By Walter Ang
November-December issue 2011
Moms Today Magazine
As she travelled the globe for her numerous projects, sharing her singing with countless audiences, she found love and got married to Robert Charles Chien. Initially based in the US, Chen was assigned for work in Manila and the couple has been staying here for the past few years.
Nicole Beverly was soon part of their family. While her daughter and husband are priorities for Salonga, it hasn't stopped her from continuing with her career. "Whenever I know I'll be away from home for an extended period of time, I'll bring Nicole with me," she says.
The family has traveled to many different cities together. "I would say that one of my favorite cities would be New York, only because of the variety of activities it offers. There's so much for a kid to do in that city. There are museums, park; you name it, they have it," she says.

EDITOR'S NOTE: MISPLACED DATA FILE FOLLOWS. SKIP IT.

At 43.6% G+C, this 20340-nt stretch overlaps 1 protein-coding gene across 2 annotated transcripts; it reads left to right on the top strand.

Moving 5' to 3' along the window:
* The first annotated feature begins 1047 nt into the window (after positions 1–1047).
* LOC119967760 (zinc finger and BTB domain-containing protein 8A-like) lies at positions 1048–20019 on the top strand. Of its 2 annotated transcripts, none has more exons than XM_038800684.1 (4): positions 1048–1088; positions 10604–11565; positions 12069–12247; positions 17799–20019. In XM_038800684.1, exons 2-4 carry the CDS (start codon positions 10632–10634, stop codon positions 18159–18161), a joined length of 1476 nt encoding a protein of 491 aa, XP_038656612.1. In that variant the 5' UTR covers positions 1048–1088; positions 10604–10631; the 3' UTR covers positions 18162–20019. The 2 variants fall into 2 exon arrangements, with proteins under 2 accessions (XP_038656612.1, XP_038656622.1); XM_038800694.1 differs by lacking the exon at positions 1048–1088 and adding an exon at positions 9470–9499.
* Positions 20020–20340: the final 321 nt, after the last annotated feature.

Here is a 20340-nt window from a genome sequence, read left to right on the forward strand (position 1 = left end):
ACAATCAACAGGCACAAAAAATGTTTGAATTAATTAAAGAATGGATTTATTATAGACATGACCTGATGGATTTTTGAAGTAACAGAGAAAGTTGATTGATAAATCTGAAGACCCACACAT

Family and food
Salonga notes, however, that family plays a part in what makes a travel destination desirable. "We have relatives in Los Angeles and other cities. That's what makes it special for Nicole. She gets to play with friends, godparents, cousins."
And of course, there's always the food choices. "We're planning on going to Singapore for my husband's birthday soon. I asked him what he wanted and he said all he wanted to do was eat. Done!" she says laughing.
Salonga and her husband try to be as accommodating as they can for Nicole's birthday wishes as well. "If she wants a tea party, we try to do what we can to make it happen for her," she says.
This is not to say that Salonga spoils her daughter. In fact, her parenting style leans toward encouraging Nicole to be as independent as possible. "When she wants something, we always say, 'Okay, get it yourself.' Of course, there are things she really can't do at her age, say, zipping up the back of her dress, but for the things she can appropriately tackle at her age, we want her to learn to stand on her own."